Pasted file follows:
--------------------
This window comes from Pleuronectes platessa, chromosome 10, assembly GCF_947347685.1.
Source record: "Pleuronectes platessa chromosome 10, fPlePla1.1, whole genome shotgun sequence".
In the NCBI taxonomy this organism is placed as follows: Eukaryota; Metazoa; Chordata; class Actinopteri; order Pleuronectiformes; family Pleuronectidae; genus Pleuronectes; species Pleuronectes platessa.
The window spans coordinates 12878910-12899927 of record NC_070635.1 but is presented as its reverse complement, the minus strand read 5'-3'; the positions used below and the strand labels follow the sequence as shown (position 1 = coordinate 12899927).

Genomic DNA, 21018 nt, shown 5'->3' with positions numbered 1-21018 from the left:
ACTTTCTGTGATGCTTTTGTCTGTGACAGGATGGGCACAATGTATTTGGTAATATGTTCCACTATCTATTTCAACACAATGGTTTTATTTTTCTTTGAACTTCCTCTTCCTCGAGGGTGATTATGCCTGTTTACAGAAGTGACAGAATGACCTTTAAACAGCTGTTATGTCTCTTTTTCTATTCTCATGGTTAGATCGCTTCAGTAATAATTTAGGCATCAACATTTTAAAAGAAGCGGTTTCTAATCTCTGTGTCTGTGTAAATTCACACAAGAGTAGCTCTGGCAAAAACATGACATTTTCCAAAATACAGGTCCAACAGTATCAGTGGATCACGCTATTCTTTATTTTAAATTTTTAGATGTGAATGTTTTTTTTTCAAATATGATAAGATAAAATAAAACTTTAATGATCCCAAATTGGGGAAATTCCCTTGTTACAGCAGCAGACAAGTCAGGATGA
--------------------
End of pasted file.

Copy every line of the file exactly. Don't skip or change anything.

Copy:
This window comes from Pleuronectes platessa, chromosome 10, assembly GCF_947347685.1.
Source record: "Pleuronectes platessa chromosome 10, fPlePla1.1, whole genome shotgun sequence".
In the NCBI taxonomy this organism is placed as follows: Eukaryota; Metazoa; Chordata; class Actinopteri; order Pleuronectiformes; family Pleuronectidae; genus Pleuronectes; species Pleuronectes platessa.
The window spans coordinates 12878910-12899927 of record NC_070635.1 but is presented as its reverse complement, the minus strand read 5'-3'; the positions used below and the strand labels follow the sequence as shown (position 1 = coordinate 12899927).

Genomic DNA, 21018 nt, shown 5'->3' with positions numbered 1-21018 from the left:
ACTTTCTGTGATGCTTTTGTCTGTGACAGGATGGGCACAATGTATTTGGTAATATGTTCCACTATCTATTTCAACACAATGGTTTTATTTTTCTTTGAACTTCCTCTTCCTCGAGGGTGATTATGCCTGTTTACAGAAGTGACAGAATGACCTTTAAACAGCTGTTATGTCTCTTTTTCTATTCTCATGGTTAGATCGCTTCAGTAATAATTTAGGCATCAACATTTTAAAAGAAGCGGTTTCTAATCTCTGTGTCTGTGTAAATTCACACAAGAGTAGCTCTGGCAAAAACATGACATTTTCCAAAATACAGGTCCAACAGTATCAGTGGATCACGCTATTCTTTATTTTAAATTTTTAGATGTGAATGTTTTTTTTTCAAATATGATAAGATAAAATAAAACTTTAATGATCCCAAATTGGGGAAATTCCCTTGTTACAGCAGCAGACAAGTCAGGATGA